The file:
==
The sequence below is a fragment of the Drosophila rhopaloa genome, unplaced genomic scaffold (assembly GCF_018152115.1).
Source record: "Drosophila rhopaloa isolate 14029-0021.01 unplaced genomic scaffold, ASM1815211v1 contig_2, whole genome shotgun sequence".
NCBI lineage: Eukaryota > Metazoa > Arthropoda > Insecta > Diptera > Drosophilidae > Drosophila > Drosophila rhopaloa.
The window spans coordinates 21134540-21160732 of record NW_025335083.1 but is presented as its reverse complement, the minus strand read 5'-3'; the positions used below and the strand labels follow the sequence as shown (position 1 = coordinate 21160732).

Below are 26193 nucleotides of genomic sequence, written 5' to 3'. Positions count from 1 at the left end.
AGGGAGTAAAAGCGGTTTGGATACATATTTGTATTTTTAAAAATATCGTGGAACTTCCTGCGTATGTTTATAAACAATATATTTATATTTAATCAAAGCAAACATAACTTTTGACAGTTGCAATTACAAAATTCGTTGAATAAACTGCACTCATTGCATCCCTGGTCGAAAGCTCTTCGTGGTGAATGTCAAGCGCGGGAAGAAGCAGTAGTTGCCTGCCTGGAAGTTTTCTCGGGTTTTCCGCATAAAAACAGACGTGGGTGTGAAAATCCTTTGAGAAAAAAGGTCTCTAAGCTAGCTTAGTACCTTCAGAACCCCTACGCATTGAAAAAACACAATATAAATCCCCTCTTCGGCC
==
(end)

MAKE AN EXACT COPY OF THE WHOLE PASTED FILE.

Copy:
The sequence below is a fragment of the Drosophila rhopaloa genome, unplaced genomic scaffold (assembly GCF_018152115.1).
Source record: "Drosophila rhopaloa isolate 14029-0021.01 unplaced genomic scaffold, ASM1815211v1 contig_2, whole genome shotgun sequence".
NCBI lineage: Eukaryota > Metazoa > Arthropoda > Insecta > Diptera > Drosophilidae > Drosophila > Drosophila rhopaloa.
The window spans coordinates 21134540-21160732 of record NW_025335083.1 but is presented as its reverse complement, the minus strand read 5'-3'; the positions used below and the strand labels follow the sequence as shown (position 1 = coordinate 21160732).

Below are 26193 nucleotides of genomic sequence, written 5' to 3'. Positions count from 1 at the left end.
AGGGAGTAAAAGCGGTTTGGATACATATTTGTATTTTTAAAAATATCGTGGAACTTCCTGCGTATGTTTATAAACAATATATTTATATTTAATCAAAGCAAACATAACTTTTGACAGTTGCAATTACAAAATTCGTTGAATAAACTGCACTCATTGCATCCCTGGTCGAAAGCTCTTCGTGGTGAATGTCAAGCGCGGGAAGAAGCAGTAGTTGCCTGCCTGGAAGTTTTCTCGGGTTTTCCGCATAAAAACAGACGTGGGTGTGAAAATCCTTTGAGAAAAAAGGTCTCTAAGCTAGCTTAGTACCTTCAGAACCCCTACGCATTGAAAAAACACAATATAAATCCCCTCTTCGGCC